If you do not want your data breached or you computer stolen or hacked just STOP using all modern technology and revert to what you had to do before the computer age You could do that yourself but the people (companies) will still store everything they get from you on a computer They think and hope everything is secure but many people (even a non-expert like me ) Know no modern technology is ever 100% secure .At the moment hackers etc . are still winning against those trying to make things 100% secure Every new ” secure ” method is soon overcome by some one

Member
ShellieToo says:
28 October 2017

Actually bishbut, even reverting to a pre-PC and internet age is not sufficient. In the case of Equifax and other credit check companies, they have astonishingly wide remit to collect and process your personal data without you even knowing it.

You have a contract with British Gas? Credit agencies know about it.
A bank account with anyone at all. Also in their database.
You own a car? Have a life insurance policy? A job, for that matter? All there.

That’s right: These private firms know exactly how much money you made last tax year. If you look for a new job, the HR department will insist on doing a credit check (relevant why?!?!), which will uncover all the above, if they pay enough money for it.

It’s all so discouraging. I could stop using the internet right now, turn in my smartphone, only trek across town to the one bank branch still open in my community so I can withdraw cash once a week to buy all my daily supplies, etc, and these data aggregators would *still* have a shocking amount of insight into who I am, how much I earn and what I do with my money. As Ian says above, the genie is long out of the bottle. Frankly I find it terrifying.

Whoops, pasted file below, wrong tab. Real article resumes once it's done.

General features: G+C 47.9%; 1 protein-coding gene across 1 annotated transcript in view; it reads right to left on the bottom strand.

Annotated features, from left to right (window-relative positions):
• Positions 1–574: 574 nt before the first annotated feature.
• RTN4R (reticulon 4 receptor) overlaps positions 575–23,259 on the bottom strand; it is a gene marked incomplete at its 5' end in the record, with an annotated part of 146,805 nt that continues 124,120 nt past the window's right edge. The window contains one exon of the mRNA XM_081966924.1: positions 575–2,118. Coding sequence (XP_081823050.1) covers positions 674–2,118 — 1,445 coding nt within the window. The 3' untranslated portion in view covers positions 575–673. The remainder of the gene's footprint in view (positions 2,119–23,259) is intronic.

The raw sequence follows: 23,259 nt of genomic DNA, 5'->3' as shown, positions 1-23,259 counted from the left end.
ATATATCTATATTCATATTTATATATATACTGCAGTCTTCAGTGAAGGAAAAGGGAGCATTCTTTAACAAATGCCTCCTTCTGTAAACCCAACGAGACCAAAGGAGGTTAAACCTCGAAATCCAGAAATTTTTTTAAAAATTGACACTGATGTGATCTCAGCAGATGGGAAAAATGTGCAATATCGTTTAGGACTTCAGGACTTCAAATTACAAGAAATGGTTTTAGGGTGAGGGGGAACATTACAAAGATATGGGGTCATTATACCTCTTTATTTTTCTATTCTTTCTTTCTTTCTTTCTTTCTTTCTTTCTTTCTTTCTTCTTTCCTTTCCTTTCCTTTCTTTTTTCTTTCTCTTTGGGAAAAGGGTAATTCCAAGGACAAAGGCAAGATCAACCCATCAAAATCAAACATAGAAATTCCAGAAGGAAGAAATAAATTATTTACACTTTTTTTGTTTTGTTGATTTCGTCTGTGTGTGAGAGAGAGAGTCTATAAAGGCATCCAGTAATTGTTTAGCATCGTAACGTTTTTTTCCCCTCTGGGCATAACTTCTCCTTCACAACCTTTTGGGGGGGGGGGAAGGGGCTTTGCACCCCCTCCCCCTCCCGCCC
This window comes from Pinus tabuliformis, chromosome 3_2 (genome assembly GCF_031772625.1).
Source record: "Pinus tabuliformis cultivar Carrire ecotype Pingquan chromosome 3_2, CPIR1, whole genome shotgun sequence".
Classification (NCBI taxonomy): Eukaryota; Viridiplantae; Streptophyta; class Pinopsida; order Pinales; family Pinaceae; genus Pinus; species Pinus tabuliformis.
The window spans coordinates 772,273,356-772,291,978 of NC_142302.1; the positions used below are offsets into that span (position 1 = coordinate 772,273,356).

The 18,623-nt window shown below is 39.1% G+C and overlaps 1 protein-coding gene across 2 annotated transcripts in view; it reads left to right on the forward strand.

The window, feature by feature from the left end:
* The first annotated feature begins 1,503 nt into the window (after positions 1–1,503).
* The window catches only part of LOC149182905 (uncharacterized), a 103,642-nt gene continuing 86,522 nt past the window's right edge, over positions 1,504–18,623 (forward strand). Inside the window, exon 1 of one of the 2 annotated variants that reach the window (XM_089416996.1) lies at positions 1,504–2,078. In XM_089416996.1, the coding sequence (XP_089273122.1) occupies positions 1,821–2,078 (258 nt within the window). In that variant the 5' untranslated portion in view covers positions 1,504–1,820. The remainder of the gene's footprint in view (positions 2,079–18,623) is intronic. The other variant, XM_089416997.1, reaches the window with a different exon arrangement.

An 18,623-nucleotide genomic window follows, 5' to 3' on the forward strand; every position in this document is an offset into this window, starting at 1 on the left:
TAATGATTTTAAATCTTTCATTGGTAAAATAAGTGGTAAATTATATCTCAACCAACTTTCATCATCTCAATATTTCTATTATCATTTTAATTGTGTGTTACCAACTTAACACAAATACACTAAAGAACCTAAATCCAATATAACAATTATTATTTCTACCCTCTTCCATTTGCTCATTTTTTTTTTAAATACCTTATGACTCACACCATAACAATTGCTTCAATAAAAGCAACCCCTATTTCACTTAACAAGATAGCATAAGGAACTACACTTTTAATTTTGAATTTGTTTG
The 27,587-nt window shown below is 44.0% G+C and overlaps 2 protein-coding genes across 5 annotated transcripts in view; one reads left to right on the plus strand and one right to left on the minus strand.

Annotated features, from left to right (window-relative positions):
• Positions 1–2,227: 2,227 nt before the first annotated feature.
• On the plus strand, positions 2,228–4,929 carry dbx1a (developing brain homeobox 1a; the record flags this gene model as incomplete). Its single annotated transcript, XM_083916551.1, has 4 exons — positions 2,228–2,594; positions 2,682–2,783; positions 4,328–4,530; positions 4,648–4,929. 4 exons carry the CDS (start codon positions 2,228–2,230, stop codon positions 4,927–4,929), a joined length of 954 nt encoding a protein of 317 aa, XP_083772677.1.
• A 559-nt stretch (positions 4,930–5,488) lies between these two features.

Member

All that Shellie and Equifax was hacked recently in the USA and people wonder how their details are known . I remember fixing phones in two credit checking companies – well hidden- very tight security and looking at their very old computers then, I could see they knew all about your finances.

Member

Unless your data is subsequently misused, you won’t suffer a loss. And how would you prove, given how many companies and institutions hold your personal data, that the particular one was responsible for any loss?

Redress / compensation is designed to cover a definable loss so simply giving money to individuals is not redress but a penalty charge. A universal charge of any substance on many companies might well bankrupt them, and on public institutions like the NHS or government departments would simply either come out of the taxpayer’s pocket or cut their services – to our general detriment.